Lightspeed: Edited by John Joseph Adams




Those Who Went

The wide yawning sky.

We stare at unfamiliar stars, seeking familiar patterns in their strange configurations. Here is a cup and there a bear. A queen reclined and all the fish in the endless seas.

The universe is more boundless than we know. Maybe than we can know. We left everything behind for this, everything. We won’t return home—can’t return home, for the way is too far and home, well, home is fading, dying. One way—out and gone and far and they say they know why we do it.

We plunge through these stars and surely know nothing; instruments report all is well, all is normal: stars and asteroids and blooming nebulae. There is no air beyond these walls, no air but what we might find on this distant blue-green world. Everything is maybes; everything is possibilities. Instruments reach ahead of us, but even they do not know—they cannot yet tell us.

We don’t wait even as we do. There is all the time in the universe. I dream of air, of wind in my hair and snow pelting my face. I dream of a sky fragmented with the colors of an alien sun, of squinting and feeling the burn of warmth against my skin. I dream of the lake and the slip of mossy stones beneath my bare feet.

This ship contains not even the memory of these things; there are no children to draw trees of rivers. We carry images of our homeworld—what if this planet we approach is already claimed, occupied, loved—we should tell them from where we came, won’t they want to know? Arrogantly, we think yes. Of course.

They say they know why we do it. We do it for the accolades—how we must love the crush of press, the attention, our likenesses framed in ink, in oil, in the timelessness of sculpture. We will never be forgotten, they say, even as this world dies. We who leave the dying safety of the known world to explore that which we can only imagine. They say they know why we do it—but they’re wrong.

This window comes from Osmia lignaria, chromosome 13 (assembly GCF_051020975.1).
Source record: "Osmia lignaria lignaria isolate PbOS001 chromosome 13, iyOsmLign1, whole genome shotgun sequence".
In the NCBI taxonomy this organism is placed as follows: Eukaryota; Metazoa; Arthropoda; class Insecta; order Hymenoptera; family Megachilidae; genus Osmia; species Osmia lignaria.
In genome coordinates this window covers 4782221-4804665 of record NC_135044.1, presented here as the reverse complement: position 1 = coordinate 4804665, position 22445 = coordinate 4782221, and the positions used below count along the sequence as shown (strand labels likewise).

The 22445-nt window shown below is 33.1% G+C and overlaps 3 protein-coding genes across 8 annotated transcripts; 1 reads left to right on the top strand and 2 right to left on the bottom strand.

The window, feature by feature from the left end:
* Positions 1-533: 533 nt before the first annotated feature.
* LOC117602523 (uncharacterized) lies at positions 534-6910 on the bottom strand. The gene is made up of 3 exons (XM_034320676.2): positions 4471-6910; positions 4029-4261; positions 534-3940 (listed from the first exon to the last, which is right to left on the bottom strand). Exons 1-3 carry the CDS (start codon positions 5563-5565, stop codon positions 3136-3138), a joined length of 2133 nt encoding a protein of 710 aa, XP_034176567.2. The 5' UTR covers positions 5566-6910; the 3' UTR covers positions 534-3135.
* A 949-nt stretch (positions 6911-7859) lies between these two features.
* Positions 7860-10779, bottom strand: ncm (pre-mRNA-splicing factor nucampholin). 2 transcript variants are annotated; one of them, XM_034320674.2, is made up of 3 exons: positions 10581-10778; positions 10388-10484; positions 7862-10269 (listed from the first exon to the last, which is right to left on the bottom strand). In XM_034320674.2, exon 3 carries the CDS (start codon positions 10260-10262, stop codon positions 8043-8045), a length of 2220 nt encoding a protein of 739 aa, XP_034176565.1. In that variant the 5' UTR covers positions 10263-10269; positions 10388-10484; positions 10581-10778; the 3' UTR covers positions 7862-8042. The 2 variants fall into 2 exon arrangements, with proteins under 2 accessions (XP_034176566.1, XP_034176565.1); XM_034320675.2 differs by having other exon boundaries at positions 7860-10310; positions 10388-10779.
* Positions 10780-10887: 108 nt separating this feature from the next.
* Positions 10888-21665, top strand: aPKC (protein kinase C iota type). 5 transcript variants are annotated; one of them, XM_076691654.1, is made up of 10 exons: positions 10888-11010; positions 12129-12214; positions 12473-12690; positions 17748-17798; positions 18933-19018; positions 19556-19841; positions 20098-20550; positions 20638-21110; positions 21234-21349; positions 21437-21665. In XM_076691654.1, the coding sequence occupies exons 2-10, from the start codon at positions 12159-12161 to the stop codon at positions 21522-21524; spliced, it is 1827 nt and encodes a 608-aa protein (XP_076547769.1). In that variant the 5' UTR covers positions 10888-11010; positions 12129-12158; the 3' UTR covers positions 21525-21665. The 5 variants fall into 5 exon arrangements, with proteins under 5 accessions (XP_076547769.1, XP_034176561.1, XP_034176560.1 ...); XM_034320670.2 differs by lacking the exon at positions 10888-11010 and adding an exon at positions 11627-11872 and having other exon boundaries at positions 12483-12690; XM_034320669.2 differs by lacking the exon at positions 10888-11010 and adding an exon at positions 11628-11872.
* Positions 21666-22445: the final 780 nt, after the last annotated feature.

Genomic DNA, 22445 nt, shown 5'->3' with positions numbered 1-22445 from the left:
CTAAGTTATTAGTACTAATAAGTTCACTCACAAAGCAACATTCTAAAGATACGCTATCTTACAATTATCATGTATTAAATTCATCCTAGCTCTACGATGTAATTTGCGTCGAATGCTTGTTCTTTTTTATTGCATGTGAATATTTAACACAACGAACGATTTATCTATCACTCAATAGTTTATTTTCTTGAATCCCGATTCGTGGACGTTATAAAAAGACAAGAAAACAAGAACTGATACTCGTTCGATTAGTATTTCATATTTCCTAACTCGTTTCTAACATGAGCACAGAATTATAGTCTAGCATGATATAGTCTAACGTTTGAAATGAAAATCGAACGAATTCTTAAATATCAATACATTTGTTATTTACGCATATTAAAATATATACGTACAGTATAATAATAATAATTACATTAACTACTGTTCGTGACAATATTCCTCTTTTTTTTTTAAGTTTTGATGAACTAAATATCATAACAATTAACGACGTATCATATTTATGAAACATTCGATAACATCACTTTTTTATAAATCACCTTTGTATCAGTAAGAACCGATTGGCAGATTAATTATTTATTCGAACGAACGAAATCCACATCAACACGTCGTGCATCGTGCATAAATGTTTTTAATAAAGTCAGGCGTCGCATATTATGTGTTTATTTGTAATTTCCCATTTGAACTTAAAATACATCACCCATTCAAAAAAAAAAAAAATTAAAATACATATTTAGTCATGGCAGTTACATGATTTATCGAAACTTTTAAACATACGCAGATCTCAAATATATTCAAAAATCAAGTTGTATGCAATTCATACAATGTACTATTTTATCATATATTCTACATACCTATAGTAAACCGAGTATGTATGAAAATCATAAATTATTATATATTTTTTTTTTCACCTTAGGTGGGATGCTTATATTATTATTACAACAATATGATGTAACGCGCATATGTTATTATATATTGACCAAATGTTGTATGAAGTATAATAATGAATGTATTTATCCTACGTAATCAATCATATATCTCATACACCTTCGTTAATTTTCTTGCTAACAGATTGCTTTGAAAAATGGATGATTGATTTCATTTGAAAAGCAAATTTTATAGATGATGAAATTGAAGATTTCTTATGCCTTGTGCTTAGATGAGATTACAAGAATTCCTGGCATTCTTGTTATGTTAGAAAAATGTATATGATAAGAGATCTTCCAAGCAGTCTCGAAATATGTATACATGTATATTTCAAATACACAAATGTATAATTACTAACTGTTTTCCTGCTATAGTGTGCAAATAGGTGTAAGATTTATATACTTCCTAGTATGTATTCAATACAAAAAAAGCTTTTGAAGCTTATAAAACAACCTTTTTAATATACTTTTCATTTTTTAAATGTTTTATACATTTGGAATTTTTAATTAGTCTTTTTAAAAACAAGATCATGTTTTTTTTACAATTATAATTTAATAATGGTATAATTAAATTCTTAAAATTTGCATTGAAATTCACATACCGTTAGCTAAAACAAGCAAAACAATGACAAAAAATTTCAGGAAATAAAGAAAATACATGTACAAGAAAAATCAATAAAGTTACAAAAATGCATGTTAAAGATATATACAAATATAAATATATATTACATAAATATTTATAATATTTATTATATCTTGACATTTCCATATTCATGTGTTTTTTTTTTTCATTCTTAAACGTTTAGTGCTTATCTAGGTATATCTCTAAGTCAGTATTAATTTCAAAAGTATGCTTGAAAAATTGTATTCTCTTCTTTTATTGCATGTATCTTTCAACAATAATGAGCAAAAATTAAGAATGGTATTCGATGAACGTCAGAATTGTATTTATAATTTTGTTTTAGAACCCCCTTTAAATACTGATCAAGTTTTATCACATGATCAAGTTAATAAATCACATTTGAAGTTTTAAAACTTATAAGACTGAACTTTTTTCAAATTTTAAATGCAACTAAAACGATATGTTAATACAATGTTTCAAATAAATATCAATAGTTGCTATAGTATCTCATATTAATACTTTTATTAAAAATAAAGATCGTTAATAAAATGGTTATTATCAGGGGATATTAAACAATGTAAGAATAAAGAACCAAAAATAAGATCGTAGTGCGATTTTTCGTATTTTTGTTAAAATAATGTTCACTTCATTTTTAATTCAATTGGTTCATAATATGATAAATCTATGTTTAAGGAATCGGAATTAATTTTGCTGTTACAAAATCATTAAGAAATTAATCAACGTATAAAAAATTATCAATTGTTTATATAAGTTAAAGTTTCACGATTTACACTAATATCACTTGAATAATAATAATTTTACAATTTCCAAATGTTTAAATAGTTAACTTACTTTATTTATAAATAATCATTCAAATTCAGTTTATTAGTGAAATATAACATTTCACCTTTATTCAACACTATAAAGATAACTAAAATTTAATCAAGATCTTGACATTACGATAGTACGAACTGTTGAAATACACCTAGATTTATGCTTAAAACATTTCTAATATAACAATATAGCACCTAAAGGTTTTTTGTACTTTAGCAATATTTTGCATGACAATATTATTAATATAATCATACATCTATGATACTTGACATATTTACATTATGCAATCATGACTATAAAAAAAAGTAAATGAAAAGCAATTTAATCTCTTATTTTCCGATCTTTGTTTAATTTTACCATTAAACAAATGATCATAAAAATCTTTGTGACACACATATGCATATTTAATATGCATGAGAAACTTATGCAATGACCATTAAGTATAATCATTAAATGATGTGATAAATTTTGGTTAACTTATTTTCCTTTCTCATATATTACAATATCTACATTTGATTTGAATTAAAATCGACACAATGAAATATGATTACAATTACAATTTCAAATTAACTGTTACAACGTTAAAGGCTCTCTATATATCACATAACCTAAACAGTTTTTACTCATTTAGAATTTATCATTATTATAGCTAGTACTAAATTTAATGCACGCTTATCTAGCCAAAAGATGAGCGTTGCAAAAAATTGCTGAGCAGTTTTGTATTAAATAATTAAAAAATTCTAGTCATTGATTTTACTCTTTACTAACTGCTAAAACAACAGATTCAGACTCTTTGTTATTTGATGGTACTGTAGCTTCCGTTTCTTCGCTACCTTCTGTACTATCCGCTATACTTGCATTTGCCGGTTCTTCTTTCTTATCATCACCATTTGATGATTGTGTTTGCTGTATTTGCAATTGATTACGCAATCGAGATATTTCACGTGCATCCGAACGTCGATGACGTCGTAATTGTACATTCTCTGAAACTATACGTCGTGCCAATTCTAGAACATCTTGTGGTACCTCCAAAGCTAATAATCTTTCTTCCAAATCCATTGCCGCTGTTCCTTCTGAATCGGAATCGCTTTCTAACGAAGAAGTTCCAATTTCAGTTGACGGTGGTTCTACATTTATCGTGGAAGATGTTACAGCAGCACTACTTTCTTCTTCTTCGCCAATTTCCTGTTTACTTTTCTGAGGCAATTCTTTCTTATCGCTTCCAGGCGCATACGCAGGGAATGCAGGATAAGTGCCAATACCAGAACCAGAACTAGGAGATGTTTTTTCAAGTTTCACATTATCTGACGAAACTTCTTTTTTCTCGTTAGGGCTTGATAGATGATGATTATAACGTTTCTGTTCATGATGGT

When we stand on this unknown world, when our instruments tell us all we cannot otherwise know—the air is safe, clean, breathable—when we crack our helmets open and off and I feel the wind in my hair and the memory of your mouth across mine, then we all know why.

We radio our dying home, to tell of all we have found, empty landscapes and yawning sky. I tell them how the wind smells: that there is a far distant ocean and flowering trees threading salt and sugar through the air. There are no people here, until now, until us. Strange herds of animals run toward us, without fear.

Someday, long after we have reached the ocean and taken harvest from trees, they—not those who sent us, but those who may rise in their wake—will receive our transmissions and know why we do it. Why we have come. And it’s not ever what they think.

E. Catherine Tobler

E. Catherine Tobler’s fiction has appeared in Clarkesworld, Lightspeed, and Interzone, among others. Her fiction was a finalist for the Theodore Sturgeon Memorial Award, and her editing work at Shimmer was a finalist for the Hugo and World Fantasy awards. Her first short story collection, The Grand Tour, was published by Apex Book Company.